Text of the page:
Archive for the ‘quotidian’ Category

Say, what’s your number?

Thursday, January 13th, 2011

The astute readers will notice that #reverb10 pretty much ended for me when the new job began. So it goes these days, but I can’t complain: exciting stuff is afoot. Since I last wrote, I started the job, got some things done, took a road trip with Julie and got more things done, and went back to that Vipassana center for another ten-day stay, this time serving (sitting a bit, mostly cooking and cleaning).

So much to say about all that. But right now, there’s a more pressing matter. Somehow, in transferring my iPhone to sync with another computer’s library, I lost all my contact records. Did I have your info? Would you like me to? If yes to either or both, please email me to let me know what I should have for you. Thanks!

changes coming

Monday, August 23rd, 2010

Seasonal changes, for the most part.

Many of my friends are busily packing for Burning Man. I’m not going this year, and it’s the right decision, and mostly I prefer it to going (this year), but damn, I miss the playa.

Today I experienced a full-on blood sugar crash for what might have been the first time ever. Martin said, when I got home, “Wow! Congratulations on going this long without!” Honestly, I can do without ever experiencing this again. The 25-minute walk that was the beginning part of my after-work commute ended in me entering the T station, shaking. The train came pretty much immediately, and by the time I got out at Davis three stops later, I couldn’t see or think straight. The ten-minute walk from there to my house was unthinkable, so I sat at a cafe and ate a croissant. And then another one, this time filled with sweet cheese for more fat and sugar. Then I walked home, and felt vaguely week by the time I got there.

What the hell? I hadn’t starved myself today, far from it. I was a bit low on carbohydrates, but not that low. But maybe it just wasn’t my day. Twenty minutes ago I dropped a laptop power supply on my toe; my allergies have been acting up; and mere moments ago a tree fell down right outside my window. It would’ve fallen on top of my car, except Martin was borrowing it to transport some heavy paper objects and moved it a few minutes prior.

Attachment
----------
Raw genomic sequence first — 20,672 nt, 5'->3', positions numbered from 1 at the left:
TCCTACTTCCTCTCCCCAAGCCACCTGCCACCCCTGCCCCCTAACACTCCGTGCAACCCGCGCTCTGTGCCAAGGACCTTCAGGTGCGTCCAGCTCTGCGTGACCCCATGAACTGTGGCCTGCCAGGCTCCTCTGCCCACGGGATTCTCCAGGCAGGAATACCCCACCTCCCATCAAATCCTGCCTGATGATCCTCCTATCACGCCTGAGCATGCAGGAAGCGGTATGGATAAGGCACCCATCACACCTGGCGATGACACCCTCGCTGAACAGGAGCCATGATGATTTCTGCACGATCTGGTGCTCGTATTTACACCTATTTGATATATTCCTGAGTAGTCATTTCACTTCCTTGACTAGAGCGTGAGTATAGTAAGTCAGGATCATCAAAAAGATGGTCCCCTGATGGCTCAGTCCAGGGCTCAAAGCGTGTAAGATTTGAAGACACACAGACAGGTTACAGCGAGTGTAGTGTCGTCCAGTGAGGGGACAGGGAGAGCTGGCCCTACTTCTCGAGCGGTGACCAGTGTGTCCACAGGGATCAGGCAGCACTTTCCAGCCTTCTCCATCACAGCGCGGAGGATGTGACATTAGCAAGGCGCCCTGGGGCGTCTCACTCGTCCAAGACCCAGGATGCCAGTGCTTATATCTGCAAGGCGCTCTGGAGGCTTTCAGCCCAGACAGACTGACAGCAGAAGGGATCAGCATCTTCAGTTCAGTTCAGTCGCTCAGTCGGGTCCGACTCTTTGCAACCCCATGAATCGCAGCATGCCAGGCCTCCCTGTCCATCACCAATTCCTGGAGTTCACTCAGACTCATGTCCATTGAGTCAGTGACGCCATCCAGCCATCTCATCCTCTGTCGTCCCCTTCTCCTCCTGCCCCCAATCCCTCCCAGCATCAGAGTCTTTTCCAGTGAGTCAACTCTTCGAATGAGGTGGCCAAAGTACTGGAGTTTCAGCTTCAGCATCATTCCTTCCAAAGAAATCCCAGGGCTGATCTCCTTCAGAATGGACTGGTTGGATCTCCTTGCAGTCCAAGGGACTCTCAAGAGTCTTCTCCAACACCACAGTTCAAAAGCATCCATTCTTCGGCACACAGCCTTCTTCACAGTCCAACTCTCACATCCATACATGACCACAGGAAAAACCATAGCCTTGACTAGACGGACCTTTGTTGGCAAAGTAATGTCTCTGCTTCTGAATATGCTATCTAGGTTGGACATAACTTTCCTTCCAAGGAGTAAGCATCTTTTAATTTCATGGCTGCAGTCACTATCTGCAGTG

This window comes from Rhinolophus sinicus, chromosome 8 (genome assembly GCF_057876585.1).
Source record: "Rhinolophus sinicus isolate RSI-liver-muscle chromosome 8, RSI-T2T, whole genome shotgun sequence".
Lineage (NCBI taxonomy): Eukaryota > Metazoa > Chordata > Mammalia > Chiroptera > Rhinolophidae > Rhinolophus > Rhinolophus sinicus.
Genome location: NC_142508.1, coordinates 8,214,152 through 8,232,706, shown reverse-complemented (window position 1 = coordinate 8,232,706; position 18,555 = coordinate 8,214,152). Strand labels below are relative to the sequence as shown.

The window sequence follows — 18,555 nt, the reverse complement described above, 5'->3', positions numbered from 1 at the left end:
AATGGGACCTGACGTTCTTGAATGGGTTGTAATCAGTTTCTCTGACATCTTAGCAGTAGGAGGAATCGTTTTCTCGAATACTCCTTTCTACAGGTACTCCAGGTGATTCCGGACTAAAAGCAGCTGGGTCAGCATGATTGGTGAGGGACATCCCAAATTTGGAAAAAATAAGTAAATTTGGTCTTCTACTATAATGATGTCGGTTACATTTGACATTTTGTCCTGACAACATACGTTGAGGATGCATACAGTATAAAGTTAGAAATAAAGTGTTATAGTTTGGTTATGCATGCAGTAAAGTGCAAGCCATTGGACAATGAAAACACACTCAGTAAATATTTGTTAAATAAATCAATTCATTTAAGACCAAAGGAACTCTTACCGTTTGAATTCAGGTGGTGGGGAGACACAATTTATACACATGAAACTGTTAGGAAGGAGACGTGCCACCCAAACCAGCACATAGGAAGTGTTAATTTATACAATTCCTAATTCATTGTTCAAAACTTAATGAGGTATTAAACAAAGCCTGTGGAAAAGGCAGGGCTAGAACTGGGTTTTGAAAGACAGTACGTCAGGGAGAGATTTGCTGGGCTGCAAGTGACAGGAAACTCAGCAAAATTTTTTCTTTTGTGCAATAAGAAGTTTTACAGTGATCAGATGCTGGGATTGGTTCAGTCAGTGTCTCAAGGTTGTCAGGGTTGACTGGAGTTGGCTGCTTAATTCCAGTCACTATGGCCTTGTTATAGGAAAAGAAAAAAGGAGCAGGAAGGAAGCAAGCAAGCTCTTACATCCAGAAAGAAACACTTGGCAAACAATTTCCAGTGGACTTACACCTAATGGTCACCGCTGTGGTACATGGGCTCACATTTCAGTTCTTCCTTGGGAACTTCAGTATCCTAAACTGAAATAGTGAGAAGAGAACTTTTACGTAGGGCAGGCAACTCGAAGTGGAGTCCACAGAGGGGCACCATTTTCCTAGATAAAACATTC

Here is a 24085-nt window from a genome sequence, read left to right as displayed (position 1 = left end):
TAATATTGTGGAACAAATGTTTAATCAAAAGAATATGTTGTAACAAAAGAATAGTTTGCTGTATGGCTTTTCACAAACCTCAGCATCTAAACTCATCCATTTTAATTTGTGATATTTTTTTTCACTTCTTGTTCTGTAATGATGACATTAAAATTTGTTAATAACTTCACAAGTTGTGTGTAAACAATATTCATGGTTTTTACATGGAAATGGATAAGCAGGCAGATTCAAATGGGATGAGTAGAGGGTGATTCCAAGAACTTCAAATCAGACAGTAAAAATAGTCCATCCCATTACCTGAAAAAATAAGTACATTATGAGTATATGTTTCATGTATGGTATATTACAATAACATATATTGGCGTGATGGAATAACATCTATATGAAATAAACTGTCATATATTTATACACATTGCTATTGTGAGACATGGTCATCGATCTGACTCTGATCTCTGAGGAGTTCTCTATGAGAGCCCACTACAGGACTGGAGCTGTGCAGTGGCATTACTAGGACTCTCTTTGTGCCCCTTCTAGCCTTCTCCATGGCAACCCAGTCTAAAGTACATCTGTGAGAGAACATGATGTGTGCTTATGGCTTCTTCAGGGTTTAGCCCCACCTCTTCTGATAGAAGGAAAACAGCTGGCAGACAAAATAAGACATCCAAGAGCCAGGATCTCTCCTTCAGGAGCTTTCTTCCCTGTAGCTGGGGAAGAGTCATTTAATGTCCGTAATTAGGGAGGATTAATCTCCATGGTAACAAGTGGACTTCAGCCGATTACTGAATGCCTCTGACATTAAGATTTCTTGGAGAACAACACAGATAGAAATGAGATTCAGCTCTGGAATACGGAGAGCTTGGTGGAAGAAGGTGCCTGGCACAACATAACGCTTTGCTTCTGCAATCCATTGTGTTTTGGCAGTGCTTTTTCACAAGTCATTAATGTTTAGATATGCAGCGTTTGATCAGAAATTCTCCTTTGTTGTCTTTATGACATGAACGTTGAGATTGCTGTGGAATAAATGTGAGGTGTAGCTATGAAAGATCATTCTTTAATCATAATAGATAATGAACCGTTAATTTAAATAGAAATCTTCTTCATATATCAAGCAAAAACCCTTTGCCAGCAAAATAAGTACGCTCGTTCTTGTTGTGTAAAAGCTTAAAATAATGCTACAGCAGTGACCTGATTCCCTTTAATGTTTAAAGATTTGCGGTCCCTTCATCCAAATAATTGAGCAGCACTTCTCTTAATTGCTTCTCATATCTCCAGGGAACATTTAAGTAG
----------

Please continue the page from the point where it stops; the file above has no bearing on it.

I’m going to sleep now. Please don’t let the world blow up in the next few hours. And please let me successfully fight off this cold by morning.


Wednesday, March 31st, 2010

Life’s been chugging along, and the best I can do sometimes is keep up. In the now-venerable tradition of good-thing, bad-thing, here’s my week and a half, give or take.

  • ++ Birthday! I had one. I went out to dinner with mom and Vlad, and later had a party. It was well attended by lovely people; Mark supplied lights and gorgeous swathes of cloth to drape around things; the food was appreciated; much merriment was had.
  • – Then last Monday I started feeling sick.
  • – Then last Tuesday I came in sick to cover library supervision in the evening (until 9pm), and proceeded to lie on the table floor for most of the time I was in, unable even to watch stupid TV online, much less work.
  • — Then Wednesday I discovered that what I had was strep throat! I don’t remember whether I’d ever had it before; certainly not since I got to the States almost twenty (!!) years ago.
  • + Yet I recognized it for what it must be, went to get myself checked out (thanks for the encouragement, mom), and got
  • +++ penicillin, which is a wonder of (semi-)modern medicine, even though it’s kicking my butt by greatly diminishing my baseline energy level. But hey, it’s only for ten days.
  • – Meanwhile, I missed my weekly playdate/kid-sitting night with four year old Natalie. SO looking forward to seeing her today.
  • ++ On Saturday, I had fantastic dinner with my family, all of them—even brother Zhenya, sisinlaw Jo Ann and nephew Tesher came up for this—as a first, early celebration of my mom’s 70th birthday (coming up in May). I do so like hanging out with them, particularly when it involves food and then sleeping in my own bed.
  • + The last two nights, I had excellent dates, with conversations and food and laughing that left me feeling hale and whole.
  • + Yesterday, I finally finished up the saga of having had to have a tooth extracted a year and a half ago, then get an implant, then get a crown for the implant. Dentistry has been the bain of my didn’t-grow-up-with-fluoride-in-my-water body, and I’m glad this one’s over.